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went in training to become hospital nurses or even doctors. One family group remained by Baba's order on Meherabad Hill in the part known as "hospital quarters." Other family groups took up their quarters in Arangaon, the village at the foot of Meherabad Hill. Those who were going with Baba, his "New Life Companions," consisted of four women and sixteen men, pledged to a life of privation and hardship with no permanent abode.
After the start of Baba's "New Life" phase, we saw very little of him; some of us, nothing at all. I, with one or two others, was fortunate to be called twice by Baba, for short periods only, whilst he was in Mahabaleshwar and Satara. It was a joy indeed to be so unexpectedly called by Baba, though under such very different circumstances, but it was a joy in which happiness and sadness intermingled, for, during this period, Baba endured much physical and mental suffering. His face often wore a faraway look tinged with suffering.
I remember, while in Mahabaleshwar, that in the evenings between 6:30 and 7 p.m. the mandali assembled in Baba's room for prayers, which were read aloud: Zoroastrian, Muslim, Hindu and Christian. Through the glass-paneled door was silhouetted Baba's figure, clad in his long white sadra as he stood erect, hands folded in front, facing the bare wall as the prayers were recited aloud.
When again I was called to Satara, the mandali used to assembly in Baba's room around 10 in the morning for the reading aloud of extracts from the different Scriptures, the Zend-Avesta, the Koran, the Gita and the Bible. The women were allowed to sit near the curtained doorway. We could hear the readings and occasional pauses when Baba, through the medium of his alphabet board, explained certain of the passages. There was something so intimate, so beautiful in these half-hour gatherings! During the New Life, no one was allowed to address Baba as Master, although we were to obey him as such. Yet, in its place, you felt that wonderful relationship of true friendship. I can only explain it in the words, "Ye are my friends if ye do whatsoever I command you."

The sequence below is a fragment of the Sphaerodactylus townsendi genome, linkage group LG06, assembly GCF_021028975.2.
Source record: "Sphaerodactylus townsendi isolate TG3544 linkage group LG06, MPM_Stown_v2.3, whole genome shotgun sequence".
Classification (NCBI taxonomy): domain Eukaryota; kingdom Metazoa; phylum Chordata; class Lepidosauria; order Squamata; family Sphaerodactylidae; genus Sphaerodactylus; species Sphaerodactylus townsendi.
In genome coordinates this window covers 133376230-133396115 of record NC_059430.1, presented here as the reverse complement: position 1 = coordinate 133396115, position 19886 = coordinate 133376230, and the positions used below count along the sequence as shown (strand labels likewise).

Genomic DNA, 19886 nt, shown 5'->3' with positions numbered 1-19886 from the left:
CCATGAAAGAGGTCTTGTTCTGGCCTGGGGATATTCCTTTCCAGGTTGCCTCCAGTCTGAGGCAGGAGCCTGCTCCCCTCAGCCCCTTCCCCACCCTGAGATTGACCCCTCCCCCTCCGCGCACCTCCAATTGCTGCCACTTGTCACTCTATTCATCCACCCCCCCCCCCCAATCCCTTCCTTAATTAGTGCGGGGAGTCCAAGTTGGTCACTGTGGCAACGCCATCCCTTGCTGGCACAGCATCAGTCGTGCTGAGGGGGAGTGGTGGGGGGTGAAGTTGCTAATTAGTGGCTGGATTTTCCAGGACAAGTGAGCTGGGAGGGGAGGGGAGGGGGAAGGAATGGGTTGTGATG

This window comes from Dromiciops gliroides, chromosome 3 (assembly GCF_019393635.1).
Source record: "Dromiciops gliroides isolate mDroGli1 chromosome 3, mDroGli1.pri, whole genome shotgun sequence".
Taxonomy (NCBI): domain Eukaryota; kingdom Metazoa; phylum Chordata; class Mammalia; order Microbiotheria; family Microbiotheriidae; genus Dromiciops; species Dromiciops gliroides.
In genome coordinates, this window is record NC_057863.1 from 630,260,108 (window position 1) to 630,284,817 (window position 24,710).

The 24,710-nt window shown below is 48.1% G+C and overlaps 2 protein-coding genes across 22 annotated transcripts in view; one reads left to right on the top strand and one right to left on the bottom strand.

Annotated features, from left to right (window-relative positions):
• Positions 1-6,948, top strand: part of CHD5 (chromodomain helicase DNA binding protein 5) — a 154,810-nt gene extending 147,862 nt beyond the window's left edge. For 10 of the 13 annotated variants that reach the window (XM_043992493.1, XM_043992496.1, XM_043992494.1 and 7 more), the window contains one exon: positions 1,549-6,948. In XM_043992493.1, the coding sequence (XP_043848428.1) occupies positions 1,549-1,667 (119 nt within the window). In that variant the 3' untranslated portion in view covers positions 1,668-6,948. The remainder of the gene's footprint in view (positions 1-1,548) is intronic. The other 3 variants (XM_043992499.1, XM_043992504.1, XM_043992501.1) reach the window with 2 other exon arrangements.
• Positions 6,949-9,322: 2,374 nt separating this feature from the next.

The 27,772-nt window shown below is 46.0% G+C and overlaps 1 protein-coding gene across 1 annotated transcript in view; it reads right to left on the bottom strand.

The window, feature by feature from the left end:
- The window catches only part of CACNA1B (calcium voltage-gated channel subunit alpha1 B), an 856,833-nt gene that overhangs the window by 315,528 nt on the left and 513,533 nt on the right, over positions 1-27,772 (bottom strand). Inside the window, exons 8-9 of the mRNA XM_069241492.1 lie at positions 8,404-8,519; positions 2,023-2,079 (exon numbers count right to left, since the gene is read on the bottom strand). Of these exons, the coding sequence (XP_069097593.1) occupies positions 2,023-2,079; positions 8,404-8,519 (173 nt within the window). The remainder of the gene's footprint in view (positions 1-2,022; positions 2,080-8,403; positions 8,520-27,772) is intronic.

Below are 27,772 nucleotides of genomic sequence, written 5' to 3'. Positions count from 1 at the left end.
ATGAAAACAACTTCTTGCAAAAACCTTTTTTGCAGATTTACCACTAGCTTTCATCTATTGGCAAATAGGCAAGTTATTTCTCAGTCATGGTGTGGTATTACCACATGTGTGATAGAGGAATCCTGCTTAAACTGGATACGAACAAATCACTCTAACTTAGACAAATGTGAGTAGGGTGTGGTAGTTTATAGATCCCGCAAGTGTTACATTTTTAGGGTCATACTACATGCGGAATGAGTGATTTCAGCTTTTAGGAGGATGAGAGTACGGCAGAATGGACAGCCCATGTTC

The final months of the New Life, Baba spent in Pimpalgaon. A few, including myself, were called back from our jobs in October, 1951, for its closing period which actually ended on February 12, 1952, when Baba came out of his important "Man-O-Nash" Seclusion.*
Although we saw little of Baba, still it was a great privilege to be in the same spot and know Baba was on the other side of the wall in the enclosed quarters which had been especially prepared for this seclusion period.
As Baba came over to our quarters at 5 a.m. on the morning of February 12th, exactly to the minute, bells and gongs were rung, drums beaten and guns fired, and in the midst of all this tumult, the voices of the mandali rose clear and loud repeating the different names of God. The evening before, prayers were intoned and the dhuni (sacred fire) was lit and kept burning for twenty-four hours.
*Man-O-Nash: Literally, "annihilation of the mind."
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